[Blu-ray Review] 'Village of the Damned' or Why Kids Are Creepy - Bloody Disgusting
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[Blu-ray Review] ‘Village of the Damned’ or Why Kids Are Creepy



I’ve had a very interesting relationship with John Carpenter’s Village of the Damned over the years. Carpenter is firmly planted in my top three favorite directors of all time and this was the film that I always placed at the bottom of his totem pole. It had been nearly ten years since my last trip to this particularly village and I wasn’t sure when I’d stop by again but that’s when Scream Factory released a Collector’s Edition Blu-ray. Well now I had no choice but to swing by.

My first two attempts at re-visiting Village of the Damned didn’t go too well. I feel asleep both times, each time around the same spot roughly 15 minutes into the film. In the movie’s defense both of these attempted viewings were of the late night variety and I guess I’m just an old man now. I set my third attempt for an earlier time and it was much more successful. Not only did I make it all the way through to the end, I actually found myself enjoying the movie much more than any time before. It’s still quite problematic and presents a lot of unanswered questions but it’s enjoyable and the skill of Carpenter as a filmmaker is able to shine through the issues.

The film takes place in a small town where suddenly and unexplainably everyone passes out one day. After a couple of hours or so everyone wakes up not sure what happened. A government scientist, Dr. Susan Verner (Kristie Alley), arrives in the town to investigate. She seems somewhat familiar with this strange phenomenon. She enlists the help of Dr. Alan Chaffee (Christopher Reeve), a doctor in the town, to research the issue.

Soon after they discover all the town’s woman are pregnant. Eventually the woman all give birth on the same day. The town quickly learns the kids are very advanced and as they get older it becomes clear that these kids have plans to take over this town. Verner and Chaffee do their best to get to the bottom of the issue but eventually death hits the town and the only solution seems to be eradication.

I’ve never seen the original Village of the Damned so I don’t know how much Carpenter’s version deviates from that. Perhaps I’d have less questions if I’d seen that? I’m not sure but I know that shouldn’t matter. Whatever the case may be, questions I do have.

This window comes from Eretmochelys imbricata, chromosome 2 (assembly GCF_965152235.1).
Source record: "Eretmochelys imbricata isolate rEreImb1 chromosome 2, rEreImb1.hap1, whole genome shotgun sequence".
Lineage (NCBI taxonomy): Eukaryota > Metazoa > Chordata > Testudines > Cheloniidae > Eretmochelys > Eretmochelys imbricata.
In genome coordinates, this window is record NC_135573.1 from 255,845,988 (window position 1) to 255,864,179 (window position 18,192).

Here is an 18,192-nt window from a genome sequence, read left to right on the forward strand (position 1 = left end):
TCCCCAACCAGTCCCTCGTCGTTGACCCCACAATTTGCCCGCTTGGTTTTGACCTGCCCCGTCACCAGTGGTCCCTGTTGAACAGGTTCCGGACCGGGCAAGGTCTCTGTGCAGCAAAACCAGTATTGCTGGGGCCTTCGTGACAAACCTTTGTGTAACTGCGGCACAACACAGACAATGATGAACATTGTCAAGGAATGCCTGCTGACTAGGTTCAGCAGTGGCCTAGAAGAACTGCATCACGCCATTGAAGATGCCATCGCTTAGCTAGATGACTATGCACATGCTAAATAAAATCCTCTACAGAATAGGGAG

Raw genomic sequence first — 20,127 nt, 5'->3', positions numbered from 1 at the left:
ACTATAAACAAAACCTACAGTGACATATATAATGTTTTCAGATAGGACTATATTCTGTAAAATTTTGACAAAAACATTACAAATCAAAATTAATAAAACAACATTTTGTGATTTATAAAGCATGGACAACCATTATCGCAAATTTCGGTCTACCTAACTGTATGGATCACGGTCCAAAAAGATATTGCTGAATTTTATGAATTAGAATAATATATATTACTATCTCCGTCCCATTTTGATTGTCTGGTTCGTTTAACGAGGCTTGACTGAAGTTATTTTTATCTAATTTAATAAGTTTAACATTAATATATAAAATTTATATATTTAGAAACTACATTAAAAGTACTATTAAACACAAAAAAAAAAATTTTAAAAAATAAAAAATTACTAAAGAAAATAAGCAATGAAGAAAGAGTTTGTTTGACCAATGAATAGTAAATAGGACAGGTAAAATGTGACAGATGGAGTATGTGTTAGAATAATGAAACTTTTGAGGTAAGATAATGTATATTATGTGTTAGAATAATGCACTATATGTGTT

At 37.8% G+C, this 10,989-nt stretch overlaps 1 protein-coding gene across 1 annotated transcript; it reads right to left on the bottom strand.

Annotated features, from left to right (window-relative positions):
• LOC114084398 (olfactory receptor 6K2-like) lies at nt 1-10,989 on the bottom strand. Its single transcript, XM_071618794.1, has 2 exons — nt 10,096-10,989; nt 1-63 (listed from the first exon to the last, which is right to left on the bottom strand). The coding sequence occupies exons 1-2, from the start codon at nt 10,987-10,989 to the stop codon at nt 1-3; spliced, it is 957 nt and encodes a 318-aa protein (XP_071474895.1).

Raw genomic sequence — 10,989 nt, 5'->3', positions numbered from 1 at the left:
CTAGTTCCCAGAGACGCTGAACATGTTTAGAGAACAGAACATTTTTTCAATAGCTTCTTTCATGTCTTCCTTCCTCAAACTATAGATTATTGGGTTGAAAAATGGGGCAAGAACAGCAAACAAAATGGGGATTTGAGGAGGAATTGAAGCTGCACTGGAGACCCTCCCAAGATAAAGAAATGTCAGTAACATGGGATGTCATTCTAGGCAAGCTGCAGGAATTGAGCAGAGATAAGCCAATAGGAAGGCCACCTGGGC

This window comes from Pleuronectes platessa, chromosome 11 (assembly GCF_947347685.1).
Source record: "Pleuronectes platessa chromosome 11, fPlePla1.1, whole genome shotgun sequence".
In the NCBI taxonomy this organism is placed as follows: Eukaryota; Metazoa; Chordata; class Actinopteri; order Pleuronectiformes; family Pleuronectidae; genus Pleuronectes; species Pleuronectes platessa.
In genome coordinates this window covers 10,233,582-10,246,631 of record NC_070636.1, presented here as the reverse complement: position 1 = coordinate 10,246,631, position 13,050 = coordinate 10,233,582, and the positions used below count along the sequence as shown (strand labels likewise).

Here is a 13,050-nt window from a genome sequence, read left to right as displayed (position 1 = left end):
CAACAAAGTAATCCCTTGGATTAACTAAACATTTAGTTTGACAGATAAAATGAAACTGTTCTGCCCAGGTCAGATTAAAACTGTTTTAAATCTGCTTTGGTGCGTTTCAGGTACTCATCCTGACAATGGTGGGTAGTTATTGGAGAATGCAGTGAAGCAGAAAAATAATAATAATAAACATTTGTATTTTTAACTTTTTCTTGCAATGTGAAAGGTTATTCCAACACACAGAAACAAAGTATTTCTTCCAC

So we never really find out what hits the town and leads to the mass pregnancy but we get some hints about alien activity. Ok that’s fine, I can get behind that. But I thought the entire town got pregnant? Once the kids are born and in school we only see 7 or so. Why is that? What happened to the other kids? We know one died during birth but that’s just one. And we know there weren’t any abortions because at one point Verner specifically says the entire town plans to keep the kids. So where the heck are the other kids?! Is it just this small groups of kids are evil? I don’t know!

And what’s the deal with this “thought blocking” that Verner, and eventually Chaffee, master? The kids get their power from being able to read the minds of the adults which enables them to gain complete control which they then use to manipulate the adults into doing whatever they want. So naturally the best way to defeat them is to block them from reading your thoughts. Ok I’ll buy that and I don’t even need an explanation as to how Verner and Chaffee develop this very useful skill. What I will not accept, however, is that when the kids do try to read their minds they see an ocean wave or a brick wall. What?! You just have to think of an actual wall to stop these dick kids? No. No. No! That’s dumb and makes for a laughably silly finale. I’d much rather not know what the kids are seeing and just know they are unable to read their thoughts. That’s good enough.